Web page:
The great exploitation director Frank Hennenlotter once told me an anecdote about the changeover of the various 42nd Street/Times Square porn houses from 35mm to video. This being the late 80s/early 90s, we’re not talking about the multi-million dollar kind of changeover that’s occurring in multiplexs the world over, but a basic addition of a large rear-screen projector (usually the kind on a stand, not the overhead ones) in front of the 35mm theater screen. The 35mm projectors would usually sit silent for months on end, but these theaters would play tapes mainly because that’s where the new product was and also because it was a hell of a lot cheaper than playing them on 35mm (theaters would occasionally screen older porn films, usually because the theaters had prints on hand). But since these theaters were smack dab in the middle of NYC, where the unions wielded a lot of power, all these places would have to employ union projectionist, all of whom were getting paid pretty good union wages to pretty much just change tapes and align rear projection monitors. Digital projection has been around for 10 years now, and while it isn’t quite as simple as changing tapes around, having now experienced how it really works it firsthand (beyond merely as a member of the audience), I can’t help but think about how it really is the end of film as the predominant form of projection and needless to say, that’s more than a little sad.
My office is based out of the Alamo Drafthouse’s Village theater, and starting on Monday we had a small team of technicians (including the Alamo’s tech geniuses, Andrew McEathron and Josh Jacobs) disassembling our 35mm projectors and installing new Sony 4K digital cinema systems (we did keep one 35mm projector on hand, thank goodness). Oddly bulkier than its 35mm cousin, they look like HAL 9000s or Colossus and don’t give the impression that they’re spitting out wondrous worlds of entertainment. Having been a former projectionist myself (non-union), I always marveled at the bizarre little system a movie would go through to pass its way from platter or reel through a projector tree, then the projector and onto the screen itself. With this new system, it’s just a giant box with a little monitor screen on one end and a lens on the other, but fuck me if it doesn’t give you a superb image on that big screen. The first time I look at it at the Village (to check out one of the few decent scenes in WATCHMEN) I had no idea that the digital convergence had taken place and thought it was just the normal film print, so to say I was floored when I was told of the change later is a bit of an understatement. I am usually very nitpicky about my projection and have taken a certain amount of pride in having been able to spot digital projection or photography in the past, but these Sony 4K projectors have fooled even my trained, world-weary eyes. I’ve seen 4K projection in the past and have always been impressed, but I always felt (and still do) that top-of-the-line 35mm projections could beat it outright, so I didn’t feel any need for it. To see it here at the Alamo Village with these state-of-the-art projectors (and in 3-D, too), however, I really do feel like I’ve seen where things are going. Yes, it’s been going in this direction for quite a while, but it feels to me like it’s finally being done right, and while I can’t say I welcome the change 100%, I have to admit that it works like a son of a bitch.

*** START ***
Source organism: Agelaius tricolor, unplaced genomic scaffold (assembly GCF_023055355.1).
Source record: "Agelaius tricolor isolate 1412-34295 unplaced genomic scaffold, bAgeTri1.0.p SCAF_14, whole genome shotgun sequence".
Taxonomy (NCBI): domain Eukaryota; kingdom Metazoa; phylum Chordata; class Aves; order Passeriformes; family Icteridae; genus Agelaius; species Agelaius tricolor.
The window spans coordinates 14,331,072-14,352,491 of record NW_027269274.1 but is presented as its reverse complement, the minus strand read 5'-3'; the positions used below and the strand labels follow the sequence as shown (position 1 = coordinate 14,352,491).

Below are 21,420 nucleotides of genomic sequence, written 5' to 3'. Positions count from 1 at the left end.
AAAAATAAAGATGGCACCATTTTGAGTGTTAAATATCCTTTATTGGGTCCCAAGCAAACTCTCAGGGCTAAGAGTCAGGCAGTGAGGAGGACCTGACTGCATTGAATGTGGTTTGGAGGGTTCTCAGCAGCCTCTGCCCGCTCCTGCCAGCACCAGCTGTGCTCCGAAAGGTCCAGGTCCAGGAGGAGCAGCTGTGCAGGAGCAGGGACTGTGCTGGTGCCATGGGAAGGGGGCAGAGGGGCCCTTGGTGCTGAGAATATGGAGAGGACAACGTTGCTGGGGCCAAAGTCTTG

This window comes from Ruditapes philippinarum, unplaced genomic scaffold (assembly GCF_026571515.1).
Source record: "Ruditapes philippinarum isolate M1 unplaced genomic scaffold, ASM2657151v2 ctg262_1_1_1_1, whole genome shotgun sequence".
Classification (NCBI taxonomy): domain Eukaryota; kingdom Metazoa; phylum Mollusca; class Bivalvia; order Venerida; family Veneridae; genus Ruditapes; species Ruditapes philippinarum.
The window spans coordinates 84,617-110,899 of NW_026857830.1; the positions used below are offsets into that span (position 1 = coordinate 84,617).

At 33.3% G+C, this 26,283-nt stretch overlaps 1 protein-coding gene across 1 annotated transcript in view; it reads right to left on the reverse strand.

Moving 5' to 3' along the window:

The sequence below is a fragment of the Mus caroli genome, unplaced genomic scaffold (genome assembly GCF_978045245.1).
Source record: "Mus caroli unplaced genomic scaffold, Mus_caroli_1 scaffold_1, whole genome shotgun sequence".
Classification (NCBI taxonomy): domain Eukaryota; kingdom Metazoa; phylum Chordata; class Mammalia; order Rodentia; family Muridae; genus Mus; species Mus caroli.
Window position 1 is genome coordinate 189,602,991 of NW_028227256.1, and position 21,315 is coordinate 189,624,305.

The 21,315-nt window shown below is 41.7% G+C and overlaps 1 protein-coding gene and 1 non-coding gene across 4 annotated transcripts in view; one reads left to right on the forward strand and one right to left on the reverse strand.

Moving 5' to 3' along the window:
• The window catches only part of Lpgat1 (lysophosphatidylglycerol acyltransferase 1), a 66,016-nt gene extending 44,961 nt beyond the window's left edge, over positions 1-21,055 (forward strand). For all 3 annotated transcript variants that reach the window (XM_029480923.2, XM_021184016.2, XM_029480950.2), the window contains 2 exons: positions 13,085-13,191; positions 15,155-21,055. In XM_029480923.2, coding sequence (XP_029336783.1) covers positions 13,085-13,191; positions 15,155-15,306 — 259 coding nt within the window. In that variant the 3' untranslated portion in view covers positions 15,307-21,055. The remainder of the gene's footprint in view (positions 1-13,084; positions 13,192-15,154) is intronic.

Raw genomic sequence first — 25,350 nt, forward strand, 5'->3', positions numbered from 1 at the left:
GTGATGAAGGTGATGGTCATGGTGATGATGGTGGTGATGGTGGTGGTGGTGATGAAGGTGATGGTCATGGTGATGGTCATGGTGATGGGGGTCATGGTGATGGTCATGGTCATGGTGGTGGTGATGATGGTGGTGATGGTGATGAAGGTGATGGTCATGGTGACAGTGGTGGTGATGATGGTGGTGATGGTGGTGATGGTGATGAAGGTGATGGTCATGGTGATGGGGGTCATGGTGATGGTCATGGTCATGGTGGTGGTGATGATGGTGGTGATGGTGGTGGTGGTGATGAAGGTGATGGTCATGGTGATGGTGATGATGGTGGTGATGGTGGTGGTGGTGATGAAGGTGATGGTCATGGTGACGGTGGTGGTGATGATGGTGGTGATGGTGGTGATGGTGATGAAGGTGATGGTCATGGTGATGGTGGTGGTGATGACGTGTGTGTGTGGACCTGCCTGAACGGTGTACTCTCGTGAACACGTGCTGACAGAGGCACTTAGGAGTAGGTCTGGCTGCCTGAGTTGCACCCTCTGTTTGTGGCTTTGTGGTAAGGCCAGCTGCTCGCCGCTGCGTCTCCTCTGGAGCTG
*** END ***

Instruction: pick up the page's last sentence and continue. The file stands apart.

I can recall going to see the first digitally projected movie (STAR WARS EPISODE 1) ten years ago and coming out impressed but not convinced it really was the future, and subsequent screenings over the years have still not turned me into a believer. I think the problem was that all too often, digital projection has looked too digital - too clean, too bright – and never enough like film. The two words I always use to describe the difference between film and digital are "depth" and "texture", and I can always feel that shooting and projecting on film (even if the movie is complete shit) can provide that, while digital very rarely can. Digital seems to me to be about clarity of image – everything is allegedly 100% clear and in focus – which probably why it all looks the same, while film requires much more craft to it, but what you get is an image that feels more substantial and multi-layered. I don’t think that most filmmakers have really been able to make something like this with digital (the exceptions being Michael Mann’s stunning HD work and Soderberg’s CHE, shot with the Sony Red camera), while with film, everything can look distinctive an unique. But with these projectors, I can feel that they’re finally getting it right. This looks like film, never once revealing its digital origins and never once taking you out of the picture with something that doesn’t feel right. This might not seem like a big deal to most any of you, but for me it’s an eye-opener and I’m ready to drink more from the well. Thankfully, the Alamo will never give up its 35mm origins, and it’s also quite nice to know that Austin’s Paramount theater can also give us screenings in beautiful 70mm when need be (I saw WEST SIDE STORY there a few months back and was blown away), while IMAX still kicks all their collective asses. But I’ve seen the future now and it’s free of dirt, is always in focus and looks just right. I’m reminded of a quote from Francois Truffaut (sorry to get all hoity-toity on you here), where he once said, “Even if a film is bad, I like to look at the scratches”, and perhaps that is a pleasure of the moviegoing experience that is fading away, but it might also be time for it to step aside. If we can make it so that you never have to worry about lousy projection ever again, that would take away some of the trepidation we sometimes feel about the experience, and perhaps we can work on getting people to shut the hell up. That would be a wonderful thing.